Patient Predators Push Back

Let’s talk about the big fight that was on everybody’s minds Tuesday night. No, not that one. And not the Johansen/Kesler beef either (which was inconsequential in this game). Let’s talk about the McLeod/Boll scrap in the 2nd period, shall we?

In the midst of a 0-0 game, where the hometown Predators had control over everything but the scoreboard (or maybe they had control over that too), Ducks forward Jared Boll laid into Preds winger Harry Zolnierczyk for a hard but clean hit in the neutral zone that left Zolnierczyk in a crumpled heap on the ice. This was after Zolnierczyk was the victim of another hard but high hit earlier in the game from Ducks player Nate Thompson.

Seeing his teammate in that state, Cody McLeod immediately approached Boll and the two players dropped their gloves, each landing a few solid punches. Unfortunately for McLeod, he received an extra two minutes for instigating and a 10 minute misconduct. The penalties handed down by the referees ended up giving the Ducks a glimmer of life, as Corey Perry beat a shaky Pekka Rinne on a bad-angle shot to take a 1-0 lead.

Smart or Stupid?

It’s easy to say that what McLeod did was stupid, especially while his team was in control, but it’s a slippery slope and if he does nothing, maybe Boll and the gang continue to take liberties. Yet, there was no reason to give the Ducks any sort of momentum. At that point in the 2nd period, the Ducks were being out-shot 23-9, but goaltender John Gibson was keeping the game within reach.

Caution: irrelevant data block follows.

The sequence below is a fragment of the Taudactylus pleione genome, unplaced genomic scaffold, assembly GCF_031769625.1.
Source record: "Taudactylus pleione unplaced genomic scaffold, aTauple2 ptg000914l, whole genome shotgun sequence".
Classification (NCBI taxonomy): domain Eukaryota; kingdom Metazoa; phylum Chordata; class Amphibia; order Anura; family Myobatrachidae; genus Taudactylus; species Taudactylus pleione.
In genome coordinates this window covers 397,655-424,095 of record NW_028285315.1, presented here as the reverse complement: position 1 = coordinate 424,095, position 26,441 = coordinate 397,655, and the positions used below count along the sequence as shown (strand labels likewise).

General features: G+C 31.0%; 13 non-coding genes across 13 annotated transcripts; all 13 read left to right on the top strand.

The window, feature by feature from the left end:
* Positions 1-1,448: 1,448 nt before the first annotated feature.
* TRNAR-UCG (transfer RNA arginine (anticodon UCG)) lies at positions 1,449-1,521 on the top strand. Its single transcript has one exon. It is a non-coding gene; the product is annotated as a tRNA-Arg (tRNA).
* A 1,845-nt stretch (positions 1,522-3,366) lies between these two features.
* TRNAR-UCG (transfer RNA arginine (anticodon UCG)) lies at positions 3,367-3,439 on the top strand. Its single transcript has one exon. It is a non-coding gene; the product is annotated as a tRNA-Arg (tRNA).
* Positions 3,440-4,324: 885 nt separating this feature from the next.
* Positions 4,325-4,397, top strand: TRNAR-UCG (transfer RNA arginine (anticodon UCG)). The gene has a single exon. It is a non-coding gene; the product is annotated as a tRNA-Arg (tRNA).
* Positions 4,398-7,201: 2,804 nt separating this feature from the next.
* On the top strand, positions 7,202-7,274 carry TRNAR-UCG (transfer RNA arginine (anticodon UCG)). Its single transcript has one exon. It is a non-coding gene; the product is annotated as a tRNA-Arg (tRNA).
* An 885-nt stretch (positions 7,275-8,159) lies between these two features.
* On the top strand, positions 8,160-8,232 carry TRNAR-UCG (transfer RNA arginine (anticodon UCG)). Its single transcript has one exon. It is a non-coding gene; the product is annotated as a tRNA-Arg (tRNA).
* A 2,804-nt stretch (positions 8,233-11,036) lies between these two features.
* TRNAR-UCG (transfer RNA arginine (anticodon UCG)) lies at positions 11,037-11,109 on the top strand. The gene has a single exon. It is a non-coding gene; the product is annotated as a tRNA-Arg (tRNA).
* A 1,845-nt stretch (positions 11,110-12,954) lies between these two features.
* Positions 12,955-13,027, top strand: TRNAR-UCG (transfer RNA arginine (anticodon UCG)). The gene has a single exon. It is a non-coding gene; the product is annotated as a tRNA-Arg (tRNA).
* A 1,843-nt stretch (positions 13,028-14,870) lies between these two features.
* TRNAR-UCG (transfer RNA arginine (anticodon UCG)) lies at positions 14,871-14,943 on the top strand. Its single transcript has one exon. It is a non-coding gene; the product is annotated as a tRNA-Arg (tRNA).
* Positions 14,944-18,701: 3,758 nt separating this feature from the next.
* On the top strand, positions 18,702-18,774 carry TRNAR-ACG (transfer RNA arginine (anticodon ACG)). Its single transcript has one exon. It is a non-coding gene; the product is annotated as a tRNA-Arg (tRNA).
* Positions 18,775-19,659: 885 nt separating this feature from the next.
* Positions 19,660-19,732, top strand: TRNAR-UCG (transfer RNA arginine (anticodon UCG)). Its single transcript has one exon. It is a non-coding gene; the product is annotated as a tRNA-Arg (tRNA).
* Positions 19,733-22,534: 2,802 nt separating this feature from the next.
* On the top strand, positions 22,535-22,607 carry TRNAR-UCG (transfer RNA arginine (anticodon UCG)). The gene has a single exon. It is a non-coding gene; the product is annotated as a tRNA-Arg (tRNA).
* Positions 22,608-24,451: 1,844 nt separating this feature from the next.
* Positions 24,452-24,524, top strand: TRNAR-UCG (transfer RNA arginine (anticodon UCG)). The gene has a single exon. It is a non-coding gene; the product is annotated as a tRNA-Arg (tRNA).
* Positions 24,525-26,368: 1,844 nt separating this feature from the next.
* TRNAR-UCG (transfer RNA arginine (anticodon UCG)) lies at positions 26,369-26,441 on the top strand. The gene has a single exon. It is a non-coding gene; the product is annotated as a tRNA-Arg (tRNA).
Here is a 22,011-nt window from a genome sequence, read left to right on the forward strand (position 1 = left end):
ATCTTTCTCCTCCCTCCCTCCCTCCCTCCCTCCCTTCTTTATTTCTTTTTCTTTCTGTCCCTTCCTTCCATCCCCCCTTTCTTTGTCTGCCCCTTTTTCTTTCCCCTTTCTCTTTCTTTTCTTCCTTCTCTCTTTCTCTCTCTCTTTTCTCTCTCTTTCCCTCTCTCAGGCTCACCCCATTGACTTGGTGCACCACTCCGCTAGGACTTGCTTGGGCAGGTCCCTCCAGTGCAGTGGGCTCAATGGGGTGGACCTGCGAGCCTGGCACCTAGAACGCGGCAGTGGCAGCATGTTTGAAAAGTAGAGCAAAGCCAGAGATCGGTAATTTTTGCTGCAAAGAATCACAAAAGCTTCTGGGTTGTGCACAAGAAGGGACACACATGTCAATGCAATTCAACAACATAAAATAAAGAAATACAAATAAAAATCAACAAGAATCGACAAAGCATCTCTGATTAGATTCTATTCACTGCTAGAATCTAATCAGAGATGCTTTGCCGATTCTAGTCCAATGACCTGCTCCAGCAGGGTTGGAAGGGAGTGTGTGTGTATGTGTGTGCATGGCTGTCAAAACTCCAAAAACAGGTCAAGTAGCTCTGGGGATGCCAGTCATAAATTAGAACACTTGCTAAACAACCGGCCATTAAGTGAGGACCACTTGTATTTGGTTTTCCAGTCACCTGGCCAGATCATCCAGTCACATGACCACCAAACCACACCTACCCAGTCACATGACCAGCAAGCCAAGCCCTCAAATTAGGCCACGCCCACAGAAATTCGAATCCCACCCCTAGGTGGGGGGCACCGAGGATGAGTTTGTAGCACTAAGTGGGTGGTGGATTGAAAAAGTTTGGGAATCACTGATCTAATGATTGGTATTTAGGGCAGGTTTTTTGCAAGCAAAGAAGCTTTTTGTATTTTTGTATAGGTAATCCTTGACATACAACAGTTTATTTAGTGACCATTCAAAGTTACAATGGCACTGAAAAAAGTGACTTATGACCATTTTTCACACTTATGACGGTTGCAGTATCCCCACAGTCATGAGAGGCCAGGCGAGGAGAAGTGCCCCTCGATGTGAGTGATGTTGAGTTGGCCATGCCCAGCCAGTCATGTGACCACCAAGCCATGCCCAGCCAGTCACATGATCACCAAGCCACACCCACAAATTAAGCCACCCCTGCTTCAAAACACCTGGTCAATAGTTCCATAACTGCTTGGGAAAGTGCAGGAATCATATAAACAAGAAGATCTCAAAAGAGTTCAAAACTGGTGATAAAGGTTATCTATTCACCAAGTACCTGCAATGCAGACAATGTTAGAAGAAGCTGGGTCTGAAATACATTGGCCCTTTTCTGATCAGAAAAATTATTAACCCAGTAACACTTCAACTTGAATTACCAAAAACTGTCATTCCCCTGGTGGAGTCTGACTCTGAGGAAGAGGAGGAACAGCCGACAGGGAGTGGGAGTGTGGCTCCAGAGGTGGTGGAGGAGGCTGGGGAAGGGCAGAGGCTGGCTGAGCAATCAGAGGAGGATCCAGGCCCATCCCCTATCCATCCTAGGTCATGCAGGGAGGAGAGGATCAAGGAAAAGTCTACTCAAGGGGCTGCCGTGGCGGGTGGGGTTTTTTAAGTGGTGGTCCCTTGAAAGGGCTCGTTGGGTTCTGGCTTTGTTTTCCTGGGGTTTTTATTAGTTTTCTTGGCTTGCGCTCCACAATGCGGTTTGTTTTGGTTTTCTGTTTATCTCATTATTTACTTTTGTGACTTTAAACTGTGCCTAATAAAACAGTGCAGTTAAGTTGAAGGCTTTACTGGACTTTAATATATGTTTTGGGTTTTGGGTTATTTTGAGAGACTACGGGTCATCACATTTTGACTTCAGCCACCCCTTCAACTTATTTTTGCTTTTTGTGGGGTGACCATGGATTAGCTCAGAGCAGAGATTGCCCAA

It’s a tale as old as time: one team gets grossly out-shot but hangs in there to keep the game close and take the lead. Sometimes all it takes is one shot to go in, and as Perry silenced the notoriously raucous Nashville crowd, it felt like the game was heading in that direction.

The refs may have given the Ducks a bit of a gift with that instigator call, which in a physical playoff series like this doesn’t need to be made, but it’s technically the right one. As NBCSN commentator Jeremy Roenick pointed out between periods, McLeod made an irrelevant player like Boll relevant in the game. Just look at Boll’s reaction to the goal. He knew he did his job and McLeod took the bait.

The questionable hit and the ensuing fight marked a major shift in the game’s narrative, but to their credit, the Predators never lost their grip on the game. If anything, it’s as if Boll’s hit led the Preds to shift their attention towards the other end of the ice where Gibson stood.

Ruffling Duck Feathers

One of the lingering questions from Game 2 in Anaheim was how Rinne would respond after a lackluster performance in which he looked shaky at best. Would he fare better in between his familiar Nashville pipes? For most of the game, Rinne didn’t have to do much (chalk that up to good defense, which has been an absolute pleasure to watch this playoff season), but when Rinne had to work, he still looked a little flustered.

The goal by Perry is one he’d like to have back. His positioning wasn’t solid, and he never quite found his footing in time before letting the puck slide under his right skate. Rinne had flashes of brilliance, however, including the two incredible (and frankly, underrated) leg pad saves that prevented the puck from crossing the goal line before the net came unhinged.